Last week, the NAACP made the unprecedented move of issuing a travel warning for the State of Missouri. While not the only reason cited, the primary justification offered for this move was the recent passage in Missouri of Senate Bill 43, which, the NAACP has labeled a “Jim Crow law,” in light of the higher burden of proof it imposes in discrimination lawsuits.
As I wrote previously, the St. Louis County chapter of the NAACP pushed back on the warning/advisory, citing concerns that the warning would, in fact, harm those it purportedly aimed to protect.
Now, however, the local chapter has reversed its stance on this issue and “wholeheartedly supports” the advisory.
On Saturday, officials from the county chapter said in a statement that they had a change of heart “after additional study and consultation with our state conference.”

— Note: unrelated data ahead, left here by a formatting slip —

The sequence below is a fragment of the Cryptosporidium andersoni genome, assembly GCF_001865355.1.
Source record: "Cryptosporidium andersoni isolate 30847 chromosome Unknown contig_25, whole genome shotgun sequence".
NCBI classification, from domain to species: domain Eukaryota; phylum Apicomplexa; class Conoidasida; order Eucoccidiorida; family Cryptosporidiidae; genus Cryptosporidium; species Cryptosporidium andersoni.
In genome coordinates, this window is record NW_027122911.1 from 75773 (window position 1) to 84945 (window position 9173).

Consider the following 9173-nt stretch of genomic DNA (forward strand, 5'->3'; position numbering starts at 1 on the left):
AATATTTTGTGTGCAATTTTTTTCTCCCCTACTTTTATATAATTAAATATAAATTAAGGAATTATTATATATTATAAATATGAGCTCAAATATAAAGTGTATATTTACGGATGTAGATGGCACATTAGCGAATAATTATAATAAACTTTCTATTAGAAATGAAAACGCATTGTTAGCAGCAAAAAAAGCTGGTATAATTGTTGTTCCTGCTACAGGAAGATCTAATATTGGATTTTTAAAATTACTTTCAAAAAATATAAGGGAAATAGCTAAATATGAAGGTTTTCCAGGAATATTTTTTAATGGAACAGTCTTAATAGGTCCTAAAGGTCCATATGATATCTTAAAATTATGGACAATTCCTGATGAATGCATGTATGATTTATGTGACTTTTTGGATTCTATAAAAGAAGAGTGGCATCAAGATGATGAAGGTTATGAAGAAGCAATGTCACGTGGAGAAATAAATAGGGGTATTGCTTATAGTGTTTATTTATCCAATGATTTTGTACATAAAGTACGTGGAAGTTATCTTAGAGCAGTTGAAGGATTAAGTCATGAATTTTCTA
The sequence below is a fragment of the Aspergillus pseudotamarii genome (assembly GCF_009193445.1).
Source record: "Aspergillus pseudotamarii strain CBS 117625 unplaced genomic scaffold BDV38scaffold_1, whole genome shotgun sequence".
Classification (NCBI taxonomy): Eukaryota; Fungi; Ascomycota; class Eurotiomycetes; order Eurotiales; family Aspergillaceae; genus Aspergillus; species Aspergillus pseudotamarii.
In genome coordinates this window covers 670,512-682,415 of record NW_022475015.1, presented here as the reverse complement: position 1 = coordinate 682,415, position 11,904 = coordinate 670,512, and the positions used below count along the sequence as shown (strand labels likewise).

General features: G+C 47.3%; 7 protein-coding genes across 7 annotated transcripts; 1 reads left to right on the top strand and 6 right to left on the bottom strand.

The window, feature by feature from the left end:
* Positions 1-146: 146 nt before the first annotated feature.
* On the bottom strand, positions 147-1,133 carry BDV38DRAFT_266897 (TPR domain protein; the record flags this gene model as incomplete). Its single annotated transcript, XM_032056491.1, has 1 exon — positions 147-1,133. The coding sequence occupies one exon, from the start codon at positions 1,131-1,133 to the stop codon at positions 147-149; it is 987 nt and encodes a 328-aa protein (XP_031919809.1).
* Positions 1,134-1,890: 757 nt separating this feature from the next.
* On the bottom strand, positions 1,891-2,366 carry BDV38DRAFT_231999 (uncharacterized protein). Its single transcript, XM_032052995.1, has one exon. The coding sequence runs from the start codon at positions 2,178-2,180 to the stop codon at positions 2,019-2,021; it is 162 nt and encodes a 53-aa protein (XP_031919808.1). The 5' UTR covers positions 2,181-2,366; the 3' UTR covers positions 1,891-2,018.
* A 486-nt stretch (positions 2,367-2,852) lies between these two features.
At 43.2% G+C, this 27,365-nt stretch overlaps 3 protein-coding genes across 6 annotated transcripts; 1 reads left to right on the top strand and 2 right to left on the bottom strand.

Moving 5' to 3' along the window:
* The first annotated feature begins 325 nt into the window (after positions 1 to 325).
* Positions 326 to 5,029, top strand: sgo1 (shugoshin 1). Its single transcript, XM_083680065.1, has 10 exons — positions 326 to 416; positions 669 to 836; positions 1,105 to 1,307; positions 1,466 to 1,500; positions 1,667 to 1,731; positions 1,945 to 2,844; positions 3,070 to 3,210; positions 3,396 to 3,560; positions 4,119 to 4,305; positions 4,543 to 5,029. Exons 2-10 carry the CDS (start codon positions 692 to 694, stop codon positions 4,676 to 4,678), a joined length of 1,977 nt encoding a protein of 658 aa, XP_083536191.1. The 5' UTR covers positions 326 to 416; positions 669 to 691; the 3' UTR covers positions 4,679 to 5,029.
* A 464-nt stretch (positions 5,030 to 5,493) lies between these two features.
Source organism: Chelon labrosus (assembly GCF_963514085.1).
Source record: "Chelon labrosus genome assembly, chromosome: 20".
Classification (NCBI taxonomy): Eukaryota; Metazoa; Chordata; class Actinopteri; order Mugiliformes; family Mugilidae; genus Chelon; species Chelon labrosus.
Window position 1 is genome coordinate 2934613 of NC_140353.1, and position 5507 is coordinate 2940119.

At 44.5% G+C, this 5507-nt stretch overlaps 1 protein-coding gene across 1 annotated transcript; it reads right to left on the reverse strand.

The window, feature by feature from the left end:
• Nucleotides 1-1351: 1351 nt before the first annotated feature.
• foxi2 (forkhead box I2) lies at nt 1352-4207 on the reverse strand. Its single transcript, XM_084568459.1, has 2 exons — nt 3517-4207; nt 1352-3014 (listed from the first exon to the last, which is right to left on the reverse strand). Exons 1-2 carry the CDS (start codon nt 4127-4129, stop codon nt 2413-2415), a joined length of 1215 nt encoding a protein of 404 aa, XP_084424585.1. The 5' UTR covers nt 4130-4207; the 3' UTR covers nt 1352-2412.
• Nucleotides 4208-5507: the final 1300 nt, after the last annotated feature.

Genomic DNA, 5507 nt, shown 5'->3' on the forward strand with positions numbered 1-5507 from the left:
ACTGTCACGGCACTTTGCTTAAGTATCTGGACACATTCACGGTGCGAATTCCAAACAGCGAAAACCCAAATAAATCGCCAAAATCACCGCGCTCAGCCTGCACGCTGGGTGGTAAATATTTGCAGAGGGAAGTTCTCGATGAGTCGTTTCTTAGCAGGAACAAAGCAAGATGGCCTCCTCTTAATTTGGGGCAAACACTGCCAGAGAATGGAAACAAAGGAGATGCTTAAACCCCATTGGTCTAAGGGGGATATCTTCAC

“Those who sponsored this bill have used deceptive tactics to conceal what they’ve actually done,” said St. Louis County NAACP President Esther Haywood in a statement. “They’ve taken away our protections from unlawful and immoral discrimination. Just how far back in time are they planning to take us?”
So, it looks like the local branch and national organization are back to being on the same page. And Missouri holds the dubious distinction of being the only (or perhaps just the first) state which the NAACP has officially deemed dangerous to travel. Lovely.